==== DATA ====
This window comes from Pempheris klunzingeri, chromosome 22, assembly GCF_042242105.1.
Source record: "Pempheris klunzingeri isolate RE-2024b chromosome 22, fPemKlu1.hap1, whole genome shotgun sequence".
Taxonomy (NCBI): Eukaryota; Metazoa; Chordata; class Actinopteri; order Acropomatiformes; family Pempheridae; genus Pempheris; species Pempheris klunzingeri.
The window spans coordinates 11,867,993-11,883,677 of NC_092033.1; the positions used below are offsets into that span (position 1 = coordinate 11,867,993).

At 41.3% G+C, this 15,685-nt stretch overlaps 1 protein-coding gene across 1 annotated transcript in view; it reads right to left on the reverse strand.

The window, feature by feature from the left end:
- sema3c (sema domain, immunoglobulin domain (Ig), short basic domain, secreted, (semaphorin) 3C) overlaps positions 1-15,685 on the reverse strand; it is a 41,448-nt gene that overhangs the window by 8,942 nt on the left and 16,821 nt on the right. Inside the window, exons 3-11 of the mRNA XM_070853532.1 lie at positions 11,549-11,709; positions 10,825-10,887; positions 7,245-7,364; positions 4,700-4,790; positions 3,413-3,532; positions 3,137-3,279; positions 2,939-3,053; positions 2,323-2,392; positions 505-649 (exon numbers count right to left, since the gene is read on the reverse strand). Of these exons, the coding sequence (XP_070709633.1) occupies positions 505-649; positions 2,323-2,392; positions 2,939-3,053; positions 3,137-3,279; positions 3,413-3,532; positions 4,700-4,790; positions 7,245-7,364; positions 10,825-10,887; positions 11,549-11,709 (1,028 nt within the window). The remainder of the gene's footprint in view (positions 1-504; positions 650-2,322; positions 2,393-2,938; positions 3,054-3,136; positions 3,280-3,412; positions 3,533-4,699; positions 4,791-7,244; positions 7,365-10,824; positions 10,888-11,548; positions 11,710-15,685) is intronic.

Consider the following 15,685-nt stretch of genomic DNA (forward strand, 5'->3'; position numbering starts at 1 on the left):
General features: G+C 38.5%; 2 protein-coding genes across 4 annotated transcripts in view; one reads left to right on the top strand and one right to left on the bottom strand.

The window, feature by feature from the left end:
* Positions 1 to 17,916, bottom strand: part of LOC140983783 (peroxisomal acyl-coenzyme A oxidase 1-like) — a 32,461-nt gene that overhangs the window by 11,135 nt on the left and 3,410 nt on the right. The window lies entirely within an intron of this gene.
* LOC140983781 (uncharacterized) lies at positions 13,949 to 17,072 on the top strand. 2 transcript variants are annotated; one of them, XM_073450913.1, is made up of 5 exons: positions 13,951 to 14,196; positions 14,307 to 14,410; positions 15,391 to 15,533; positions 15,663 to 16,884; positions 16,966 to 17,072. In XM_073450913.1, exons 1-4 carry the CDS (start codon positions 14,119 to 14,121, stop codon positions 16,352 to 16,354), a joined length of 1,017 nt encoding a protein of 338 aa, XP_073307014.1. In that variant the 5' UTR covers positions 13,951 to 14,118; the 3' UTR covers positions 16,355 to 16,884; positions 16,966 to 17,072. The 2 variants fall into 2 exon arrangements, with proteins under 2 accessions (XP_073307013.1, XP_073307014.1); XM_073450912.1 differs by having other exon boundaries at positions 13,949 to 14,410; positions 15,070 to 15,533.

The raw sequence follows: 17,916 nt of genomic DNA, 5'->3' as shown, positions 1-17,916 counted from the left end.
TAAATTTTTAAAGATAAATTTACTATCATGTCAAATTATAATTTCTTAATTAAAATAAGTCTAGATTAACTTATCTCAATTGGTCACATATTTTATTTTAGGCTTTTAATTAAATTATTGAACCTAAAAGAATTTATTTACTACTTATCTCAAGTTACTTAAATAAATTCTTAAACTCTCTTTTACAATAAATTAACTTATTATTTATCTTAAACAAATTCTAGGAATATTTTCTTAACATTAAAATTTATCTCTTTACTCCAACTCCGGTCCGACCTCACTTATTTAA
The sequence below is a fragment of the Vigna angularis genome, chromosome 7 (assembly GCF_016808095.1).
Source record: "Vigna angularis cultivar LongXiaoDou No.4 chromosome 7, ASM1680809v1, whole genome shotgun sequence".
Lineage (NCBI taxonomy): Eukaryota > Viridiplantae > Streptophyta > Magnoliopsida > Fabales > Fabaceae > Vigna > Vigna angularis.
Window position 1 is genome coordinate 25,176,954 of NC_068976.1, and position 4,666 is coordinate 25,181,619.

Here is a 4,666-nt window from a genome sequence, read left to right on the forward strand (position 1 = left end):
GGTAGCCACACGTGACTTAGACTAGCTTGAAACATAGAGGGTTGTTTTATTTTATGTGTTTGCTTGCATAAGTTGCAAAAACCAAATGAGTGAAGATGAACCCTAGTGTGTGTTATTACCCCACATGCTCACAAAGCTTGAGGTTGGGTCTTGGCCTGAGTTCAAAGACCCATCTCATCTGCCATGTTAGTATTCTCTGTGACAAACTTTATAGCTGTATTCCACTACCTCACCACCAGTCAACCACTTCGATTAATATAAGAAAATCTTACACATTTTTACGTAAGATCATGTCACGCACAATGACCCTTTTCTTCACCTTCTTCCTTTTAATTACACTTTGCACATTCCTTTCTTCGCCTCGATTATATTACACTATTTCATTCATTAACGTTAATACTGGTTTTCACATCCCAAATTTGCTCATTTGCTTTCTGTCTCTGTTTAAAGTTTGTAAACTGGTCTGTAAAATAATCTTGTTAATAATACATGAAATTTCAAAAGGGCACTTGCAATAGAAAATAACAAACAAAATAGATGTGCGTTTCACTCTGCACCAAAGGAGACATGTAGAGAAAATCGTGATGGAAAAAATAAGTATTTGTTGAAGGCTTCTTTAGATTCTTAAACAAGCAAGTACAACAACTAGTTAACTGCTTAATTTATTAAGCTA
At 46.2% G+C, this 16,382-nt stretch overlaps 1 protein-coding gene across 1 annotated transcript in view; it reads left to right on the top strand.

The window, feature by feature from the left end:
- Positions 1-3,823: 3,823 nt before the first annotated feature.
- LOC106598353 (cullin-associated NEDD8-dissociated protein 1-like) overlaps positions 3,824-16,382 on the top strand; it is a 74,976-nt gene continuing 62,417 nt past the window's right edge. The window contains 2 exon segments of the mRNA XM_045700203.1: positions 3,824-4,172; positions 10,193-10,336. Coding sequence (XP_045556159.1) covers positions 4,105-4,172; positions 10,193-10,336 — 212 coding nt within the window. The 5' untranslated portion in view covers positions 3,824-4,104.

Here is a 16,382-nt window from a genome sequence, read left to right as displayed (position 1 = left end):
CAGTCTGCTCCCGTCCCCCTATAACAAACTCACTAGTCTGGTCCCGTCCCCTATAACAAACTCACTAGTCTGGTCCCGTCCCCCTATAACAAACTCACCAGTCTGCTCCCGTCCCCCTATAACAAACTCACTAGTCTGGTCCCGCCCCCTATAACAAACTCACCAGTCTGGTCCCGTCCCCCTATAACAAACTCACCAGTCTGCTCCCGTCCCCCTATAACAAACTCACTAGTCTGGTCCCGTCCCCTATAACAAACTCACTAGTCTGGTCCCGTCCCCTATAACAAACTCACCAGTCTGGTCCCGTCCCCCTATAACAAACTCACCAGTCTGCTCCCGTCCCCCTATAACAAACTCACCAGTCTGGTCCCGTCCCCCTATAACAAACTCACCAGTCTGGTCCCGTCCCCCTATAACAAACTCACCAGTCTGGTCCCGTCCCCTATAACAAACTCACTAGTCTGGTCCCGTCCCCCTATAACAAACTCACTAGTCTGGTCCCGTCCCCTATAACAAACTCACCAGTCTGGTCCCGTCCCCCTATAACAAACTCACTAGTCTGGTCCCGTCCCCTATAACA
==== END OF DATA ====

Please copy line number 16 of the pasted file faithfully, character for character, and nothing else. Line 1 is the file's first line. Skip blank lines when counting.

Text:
Source record: "Vigna angularis cultivar LongXiaoDou No.4 chromosome 7, ASM1680809v1, whole genome shotgun sequence".